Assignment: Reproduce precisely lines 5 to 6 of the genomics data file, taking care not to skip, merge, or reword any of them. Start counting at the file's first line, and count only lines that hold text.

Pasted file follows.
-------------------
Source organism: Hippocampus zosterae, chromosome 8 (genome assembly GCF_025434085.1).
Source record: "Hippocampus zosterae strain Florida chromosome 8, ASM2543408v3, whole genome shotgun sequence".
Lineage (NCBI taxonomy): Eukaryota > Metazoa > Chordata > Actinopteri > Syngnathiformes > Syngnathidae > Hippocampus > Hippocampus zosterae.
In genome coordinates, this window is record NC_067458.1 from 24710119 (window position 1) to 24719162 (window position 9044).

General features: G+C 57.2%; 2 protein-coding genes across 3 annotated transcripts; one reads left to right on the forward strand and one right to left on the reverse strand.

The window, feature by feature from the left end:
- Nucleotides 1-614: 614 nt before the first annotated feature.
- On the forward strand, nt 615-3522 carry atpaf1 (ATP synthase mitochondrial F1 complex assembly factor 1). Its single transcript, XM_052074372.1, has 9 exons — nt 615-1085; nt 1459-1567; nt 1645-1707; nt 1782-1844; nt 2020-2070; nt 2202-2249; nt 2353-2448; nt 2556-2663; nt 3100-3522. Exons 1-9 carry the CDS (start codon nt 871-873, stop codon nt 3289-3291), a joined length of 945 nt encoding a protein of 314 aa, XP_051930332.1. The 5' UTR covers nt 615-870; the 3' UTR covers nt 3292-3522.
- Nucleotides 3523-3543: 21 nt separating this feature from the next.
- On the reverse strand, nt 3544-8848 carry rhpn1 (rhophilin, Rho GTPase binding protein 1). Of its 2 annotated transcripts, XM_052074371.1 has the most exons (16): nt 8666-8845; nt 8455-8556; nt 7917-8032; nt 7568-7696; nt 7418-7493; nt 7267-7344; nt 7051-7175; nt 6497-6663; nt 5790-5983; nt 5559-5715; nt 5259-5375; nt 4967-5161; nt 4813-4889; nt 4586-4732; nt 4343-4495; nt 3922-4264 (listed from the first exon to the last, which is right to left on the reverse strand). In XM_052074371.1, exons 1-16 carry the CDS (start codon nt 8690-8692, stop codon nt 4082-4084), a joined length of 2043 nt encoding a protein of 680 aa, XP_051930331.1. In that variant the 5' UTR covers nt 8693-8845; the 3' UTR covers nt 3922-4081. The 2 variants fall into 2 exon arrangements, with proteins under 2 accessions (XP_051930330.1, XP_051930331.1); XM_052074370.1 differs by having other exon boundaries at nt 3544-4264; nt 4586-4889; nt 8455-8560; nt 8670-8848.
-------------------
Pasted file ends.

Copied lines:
General features: G+C 57.2%; 2 protein-coding genes across 3 annotated transcripts; one reads left to right on the forward strand and one right to left on the reverse strand.

The window, feature by feature from the left end: